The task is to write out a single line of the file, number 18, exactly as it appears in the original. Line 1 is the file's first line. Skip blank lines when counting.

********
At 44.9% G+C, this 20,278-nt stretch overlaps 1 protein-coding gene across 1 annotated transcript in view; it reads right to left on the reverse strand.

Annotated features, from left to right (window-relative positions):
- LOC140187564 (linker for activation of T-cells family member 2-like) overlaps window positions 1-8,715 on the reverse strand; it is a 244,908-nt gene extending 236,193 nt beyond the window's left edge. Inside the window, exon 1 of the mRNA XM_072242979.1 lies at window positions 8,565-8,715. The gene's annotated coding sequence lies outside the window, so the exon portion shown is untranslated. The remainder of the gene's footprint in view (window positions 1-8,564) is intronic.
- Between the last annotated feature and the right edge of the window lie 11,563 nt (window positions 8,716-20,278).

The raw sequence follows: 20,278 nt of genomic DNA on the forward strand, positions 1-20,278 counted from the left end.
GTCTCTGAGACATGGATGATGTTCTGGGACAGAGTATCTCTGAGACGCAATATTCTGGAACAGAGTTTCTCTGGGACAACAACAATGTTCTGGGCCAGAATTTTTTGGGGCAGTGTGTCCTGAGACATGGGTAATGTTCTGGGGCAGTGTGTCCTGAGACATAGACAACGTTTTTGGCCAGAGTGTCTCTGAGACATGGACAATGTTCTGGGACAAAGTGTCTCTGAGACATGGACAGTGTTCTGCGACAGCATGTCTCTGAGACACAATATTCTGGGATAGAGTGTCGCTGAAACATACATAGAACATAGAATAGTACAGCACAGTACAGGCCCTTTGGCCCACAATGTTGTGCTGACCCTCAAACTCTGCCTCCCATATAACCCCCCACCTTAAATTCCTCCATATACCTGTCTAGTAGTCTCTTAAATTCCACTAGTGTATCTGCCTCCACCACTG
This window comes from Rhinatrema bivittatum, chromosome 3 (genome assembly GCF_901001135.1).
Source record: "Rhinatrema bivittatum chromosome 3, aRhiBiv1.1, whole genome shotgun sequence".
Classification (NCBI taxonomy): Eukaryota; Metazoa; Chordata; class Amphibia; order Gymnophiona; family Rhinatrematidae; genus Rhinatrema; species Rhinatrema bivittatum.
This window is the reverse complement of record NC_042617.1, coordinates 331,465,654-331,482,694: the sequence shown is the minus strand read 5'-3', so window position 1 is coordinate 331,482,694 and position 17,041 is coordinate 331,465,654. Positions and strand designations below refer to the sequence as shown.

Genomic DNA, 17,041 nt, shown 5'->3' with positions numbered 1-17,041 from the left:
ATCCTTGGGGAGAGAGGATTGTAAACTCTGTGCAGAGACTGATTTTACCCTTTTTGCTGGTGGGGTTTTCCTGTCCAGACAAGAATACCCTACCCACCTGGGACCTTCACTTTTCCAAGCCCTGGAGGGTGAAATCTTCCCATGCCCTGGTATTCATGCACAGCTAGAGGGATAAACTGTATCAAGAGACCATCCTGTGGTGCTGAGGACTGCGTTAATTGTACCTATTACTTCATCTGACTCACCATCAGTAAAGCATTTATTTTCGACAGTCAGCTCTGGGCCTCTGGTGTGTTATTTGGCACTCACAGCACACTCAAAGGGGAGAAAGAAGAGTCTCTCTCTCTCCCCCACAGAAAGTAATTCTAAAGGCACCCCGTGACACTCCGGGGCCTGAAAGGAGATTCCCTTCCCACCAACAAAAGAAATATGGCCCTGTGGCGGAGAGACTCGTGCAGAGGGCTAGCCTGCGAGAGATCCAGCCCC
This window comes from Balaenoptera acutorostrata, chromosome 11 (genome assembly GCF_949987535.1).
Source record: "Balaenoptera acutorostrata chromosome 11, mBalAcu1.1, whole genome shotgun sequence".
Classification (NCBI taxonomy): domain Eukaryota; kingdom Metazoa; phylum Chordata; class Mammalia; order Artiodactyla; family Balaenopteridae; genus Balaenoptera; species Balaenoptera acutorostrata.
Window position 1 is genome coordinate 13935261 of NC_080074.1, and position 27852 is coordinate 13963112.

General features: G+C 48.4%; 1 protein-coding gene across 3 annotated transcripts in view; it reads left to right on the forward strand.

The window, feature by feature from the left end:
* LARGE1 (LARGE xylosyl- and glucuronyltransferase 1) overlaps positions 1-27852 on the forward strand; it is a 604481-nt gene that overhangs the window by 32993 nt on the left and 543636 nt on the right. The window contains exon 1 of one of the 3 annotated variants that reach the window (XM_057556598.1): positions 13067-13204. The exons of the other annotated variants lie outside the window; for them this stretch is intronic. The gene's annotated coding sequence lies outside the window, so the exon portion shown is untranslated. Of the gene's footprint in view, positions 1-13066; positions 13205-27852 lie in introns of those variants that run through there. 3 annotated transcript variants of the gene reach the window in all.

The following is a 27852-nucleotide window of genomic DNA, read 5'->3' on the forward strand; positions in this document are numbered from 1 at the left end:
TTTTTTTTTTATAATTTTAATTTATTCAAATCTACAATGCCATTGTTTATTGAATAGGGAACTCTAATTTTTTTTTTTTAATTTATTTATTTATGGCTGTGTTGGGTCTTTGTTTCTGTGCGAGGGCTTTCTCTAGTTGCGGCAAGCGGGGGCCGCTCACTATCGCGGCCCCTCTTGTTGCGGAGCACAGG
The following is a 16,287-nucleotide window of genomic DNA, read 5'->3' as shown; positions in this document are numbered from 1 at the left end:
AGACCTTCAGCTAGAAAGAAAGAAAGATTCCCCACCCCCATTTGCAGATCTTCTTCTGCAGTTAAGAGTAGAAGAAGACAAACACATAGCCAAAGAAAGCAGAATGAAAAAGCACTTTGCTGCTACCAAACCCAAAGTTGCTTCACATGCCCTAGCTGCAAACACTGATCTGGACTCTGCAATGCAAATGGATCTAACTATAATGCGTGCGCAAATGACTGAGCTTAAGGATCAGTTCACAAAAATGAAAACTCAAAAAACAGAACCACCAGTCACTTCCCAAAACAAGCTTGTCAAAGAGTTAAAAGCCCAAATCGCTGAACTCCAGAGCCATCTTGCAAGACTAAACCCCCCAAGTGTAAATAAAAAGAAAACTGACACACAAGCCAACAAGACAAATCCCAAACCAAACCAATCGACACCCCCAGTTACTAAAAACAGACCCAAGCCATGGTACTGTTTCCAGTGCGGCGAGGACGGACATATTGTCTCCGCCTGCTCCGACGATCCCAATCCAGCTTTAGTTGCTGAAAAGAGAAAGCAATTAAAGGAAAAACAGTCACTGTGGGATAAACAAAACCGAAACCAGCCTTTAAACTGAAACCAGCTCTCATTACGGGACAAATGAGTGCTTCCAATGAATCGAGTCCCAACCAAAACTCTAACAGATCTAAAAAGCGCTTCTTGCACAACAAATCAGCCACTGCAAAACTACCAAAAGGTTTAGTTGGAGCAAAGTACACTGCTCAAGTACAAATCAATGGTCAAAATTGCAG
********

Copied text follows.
The window, feature by feature from the left end: